Ed, on the other hand, received a degree in culinary arts and was a member of the fifth graduating class of the French Culinary Institute. Bobby was on the first graduating class. Ed and Bobby were alums but they did not know each other. Ed later became a stock broker while Bobby went back to the kitchen after having been tired of the stockbroker work. Three years later, Ed did the same thing as Bobby. He was tired to be a stockbroker and thought he would be a better chef than a stockbroker. By that time, Bobby had already become famous and was an iron chef on the Food Network show. Ed was not as fortunate. He went on and became a teacher at the California Culinary Academy. Here, he met Liz.
Love at first sight? Not at all. Ed did not like women who aspired to become a chef. He told himself: “Never marry a woman chef. She cannot even cook for her husband. And I am not going to cook for my wife!” Well, see what happened.
The Food Network has a new show named “You think you can cook?”. Although Ed is already a culinary teacher, he did not have experience working in a kitchen on television. He went to consult with his boss Ron, a senior executive of the Academy. Ron said, ” Get a good sous-chef to help you.” Ed did have a sous-chef, but he had to take care of family business, and did not have time to participate in the TV show”. After much consideration Ed approached Liz who was one of her best students.
“Are you interested in assisting me in the next cooking show? It’s Bobby Flay’s show, and we will be able to meet with him.”
“What? Bobby Flay? Of course. I would love to be your show-partner”.
So Ed and Liz worked together and experimented with a number of recipes with different ingredients. The day of the show came. They went to the studio. Here they met Bobby Flay. Nobody knew that this was a special show. Bobby Flay was on a secret mission: to challenge the contestants in different kinds of cooking – BBQ’s, Pies, Pizza, desserts and more. Ed and Liz and other contestants thought that they were going to the studio to shoot their profile for the show. What they did not know was that Bobby dropped by for a surprise visit and challenged them to an unexpected “cook-off”.
In the episode where Ed and Liz were the contestants, Bobby dropped by Ed’s house without announcement. He asked Ed and Liz to prepare a dinner with a special ingredient: mango! Ed remembered one of Bobby’s popular recipes
“Grilled Jerk Chicken with Mango Cilantro Salsa”.
“Hey, Liz. I have an idea. Since we live in San Francisco, let us design a recipe that reflects the diversity of the population here.
The special ingredient “mango” is now a starring of a new recipe: it is called “eat mango like a lady or gentleman”, and “fried rice with chicken and mango” which has an Asian flavor but a Western approach. How did these two special dishes fare? Well, Bobby liked them. Ed and Liz won! Since then, they made lots of shows together.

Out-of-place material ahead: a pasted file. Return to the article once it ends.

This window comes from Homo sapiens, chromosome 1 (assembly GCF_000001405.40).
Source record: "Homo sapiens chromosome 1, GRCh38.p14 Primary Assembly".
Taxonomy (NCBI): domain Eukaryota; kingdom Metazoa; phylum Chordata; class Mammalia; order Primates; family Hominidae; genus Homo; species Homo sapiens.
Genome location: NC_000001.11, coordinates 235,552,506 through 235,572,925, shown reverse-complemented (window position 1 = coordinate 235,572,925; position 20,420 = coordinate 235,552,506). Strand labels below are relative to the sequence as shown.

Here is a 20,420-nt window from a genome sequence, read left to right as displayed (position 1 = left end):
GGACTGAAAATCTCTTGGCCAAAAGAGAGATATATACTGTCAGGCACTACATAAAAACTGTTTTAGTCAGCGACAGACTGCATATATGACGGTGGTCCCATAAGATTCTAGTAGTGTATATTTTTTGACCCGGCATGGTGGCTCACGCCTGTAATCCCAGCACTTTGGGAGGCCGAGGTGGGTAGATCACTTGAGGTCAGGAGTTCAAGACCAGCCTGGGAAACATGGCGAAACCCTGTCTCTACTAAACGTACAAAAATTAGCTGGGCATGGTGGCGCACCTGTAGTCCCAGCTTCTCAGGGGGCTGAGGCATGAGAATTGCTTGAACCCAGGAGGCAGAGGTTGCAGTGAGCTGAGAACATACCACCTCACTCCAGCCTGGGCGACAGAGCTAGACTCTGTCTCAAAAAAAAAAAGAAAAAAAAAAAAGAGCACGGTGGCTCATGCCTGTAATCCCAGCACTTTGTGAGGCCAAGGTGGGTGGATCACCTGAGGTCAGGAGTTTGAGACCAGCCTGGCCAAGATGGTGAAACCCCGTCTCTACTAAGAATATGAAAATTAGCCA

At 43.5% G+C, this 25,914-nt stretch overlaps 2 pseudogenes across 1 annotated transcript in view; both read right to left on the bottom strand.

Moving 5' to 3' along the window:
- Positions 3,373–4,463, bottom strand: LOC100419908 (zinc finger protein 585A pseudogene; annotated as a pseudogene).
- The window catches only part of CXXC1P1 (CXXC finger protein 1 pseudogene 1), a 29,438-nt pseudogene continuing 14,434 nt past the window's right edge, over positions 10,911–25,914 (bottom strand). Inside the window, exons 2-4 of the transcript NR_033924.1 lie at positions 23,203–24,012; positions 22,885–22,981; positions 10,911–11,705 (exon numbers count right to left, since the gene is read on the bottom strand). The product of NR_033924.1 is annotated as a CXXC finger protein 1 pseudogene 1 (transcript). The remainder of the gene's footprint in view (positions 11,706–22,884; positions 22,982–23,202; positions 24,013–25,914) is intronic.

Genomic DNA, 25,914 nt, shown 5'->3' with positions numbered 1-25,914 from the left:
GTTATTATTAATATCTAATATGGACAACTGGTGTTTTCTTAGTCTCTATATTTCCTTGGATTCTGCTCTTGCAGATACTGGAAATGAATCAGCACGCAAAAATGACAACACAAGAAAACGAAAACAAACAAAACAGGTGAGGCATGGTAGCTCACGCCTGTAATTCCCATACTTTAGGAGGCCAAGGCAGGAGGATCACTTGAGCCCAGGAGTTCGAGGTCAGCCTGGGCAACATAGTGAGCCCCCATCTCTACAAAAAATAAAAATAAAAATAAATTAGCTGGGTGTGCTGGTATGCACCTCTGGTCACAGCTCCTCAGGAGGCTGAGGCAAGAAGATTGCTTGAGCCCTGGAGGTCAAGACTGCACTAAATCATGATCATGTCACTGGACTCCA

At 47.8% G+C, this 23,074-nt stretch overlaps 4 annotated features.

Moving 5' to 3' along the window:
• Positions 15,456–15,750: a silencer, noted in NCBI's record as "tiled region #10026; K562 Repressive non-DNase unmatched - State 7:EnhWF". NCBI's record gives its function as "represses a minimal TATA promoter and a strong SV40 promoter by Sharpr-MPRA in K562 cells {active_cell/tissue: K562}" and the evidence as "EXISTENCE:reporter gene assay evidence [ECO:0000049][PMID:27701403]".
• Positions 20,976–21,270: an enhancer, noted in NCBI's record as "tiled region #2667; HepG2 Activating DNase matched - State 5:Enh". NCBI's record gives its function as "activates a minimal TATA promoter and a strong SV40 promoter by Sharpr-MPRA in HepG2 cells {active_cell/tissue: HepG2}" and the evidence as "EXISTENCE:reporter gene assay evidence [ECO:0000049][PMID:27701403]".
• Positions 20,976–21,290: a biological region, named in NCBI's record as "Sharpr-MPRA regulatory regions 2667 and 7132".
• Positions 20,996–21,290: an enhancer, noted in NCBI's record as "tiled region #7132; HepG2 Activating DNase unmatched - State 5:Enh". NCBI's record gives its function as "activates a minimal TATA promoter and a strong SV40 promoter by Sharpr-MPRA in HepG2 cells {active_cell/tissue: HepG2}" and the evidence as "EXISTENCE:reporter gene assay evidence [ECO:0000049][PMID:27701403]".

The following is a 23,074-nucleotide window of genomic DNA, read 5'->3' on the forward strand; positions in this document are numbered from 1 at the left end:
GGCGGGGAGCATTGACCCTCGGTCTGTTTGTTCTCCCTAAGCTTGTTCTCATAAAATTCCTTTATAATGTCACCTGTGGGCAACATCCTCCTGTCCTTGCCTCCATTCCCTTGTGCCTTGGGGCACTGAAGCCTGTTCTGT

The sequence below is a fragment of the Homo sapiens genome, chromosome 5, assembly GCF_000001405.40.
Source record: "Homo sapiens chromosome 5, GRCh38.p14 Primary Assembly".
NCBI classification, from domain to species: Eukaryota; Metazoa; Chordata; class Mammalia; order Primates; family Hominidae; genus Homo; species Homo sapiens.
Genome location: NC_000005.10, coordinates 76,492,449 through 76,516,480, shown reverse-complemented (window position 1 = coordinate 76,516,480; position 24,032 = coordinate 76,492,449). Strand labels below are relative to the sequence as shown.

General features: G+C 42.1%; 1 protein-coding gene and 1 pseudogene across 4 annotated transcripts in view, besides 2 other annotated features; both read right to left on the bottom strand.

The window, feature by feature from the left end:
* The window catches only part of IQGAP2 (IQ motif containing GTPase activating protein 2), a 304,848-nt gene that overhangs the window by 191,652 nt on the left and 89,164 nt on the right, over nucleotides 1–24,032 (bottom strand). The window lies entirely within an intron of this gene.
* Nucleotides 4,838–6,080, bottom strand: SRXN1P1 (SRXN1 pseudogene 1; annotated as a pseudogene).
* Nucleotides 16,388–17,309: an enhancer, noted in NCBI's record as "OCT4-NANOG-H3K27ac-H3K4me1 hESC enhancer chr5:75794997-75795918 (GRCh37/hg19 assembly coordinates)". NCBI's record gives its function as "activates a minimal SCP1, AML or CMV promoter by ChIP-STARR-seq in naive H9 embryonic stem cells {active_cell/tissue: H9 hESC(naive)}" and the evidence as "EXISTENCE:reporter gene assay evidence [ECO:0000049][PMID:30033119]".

“Who is coming for dinner tonight?” and a companion show ” Who is cooking tonight?”
What happened then? Ed and Liz fell in love. They then got married and were happily ever after. What is their favorite dish that they eat at home? ” Fried Rice with Mango and Chicken”. This is not bad, ladies and gentlemen! Try a bite. Yum, Yum! But then who is cooking at home? Who knows, and who cares?
If you are interested in Ed and Liz’s favorite dish, here’s the recipe : Fried Rice with Mango and Chicken
By the way, their newest show has become the most popular one on Food Network. Check it out: “Ladies and Gentlemen: Do you know how to eat mango like a lady or a gentleman?”
~ The End~
The names of the fictional characters in this story are all fictions, with no true information or references to any persons.
The Chefs picture: Photo credit courtesy of Michelle Weber
Source of information about Bobby Flay’s background and shows: http://en.wikipedia.org/wiki/Bobby_Flay
The fictional food show’s title “you think you can cook” is inspired by Rachael Ray’s show “so you think you can cook”.
The fictional “secret mission” of Bobby Flay’s show is inspired by his show “Throwdown with Bobby Flay” http://www.foodnetwork.com/throwdown-with-bobby-flay/index.html
The story, the fictional titles of the TV food shows “Who is coming for dinner tonight” and “Who is cooking tonight”, and “Ladies and Gentlemen: do you know how to eat mango like a lady or a gentleman?”, the photos of the two dishes and recipes, “Fried rice with chicken and mango” and ‘ladies and gentlemen…” are properties of the author of this story~©DenRecipe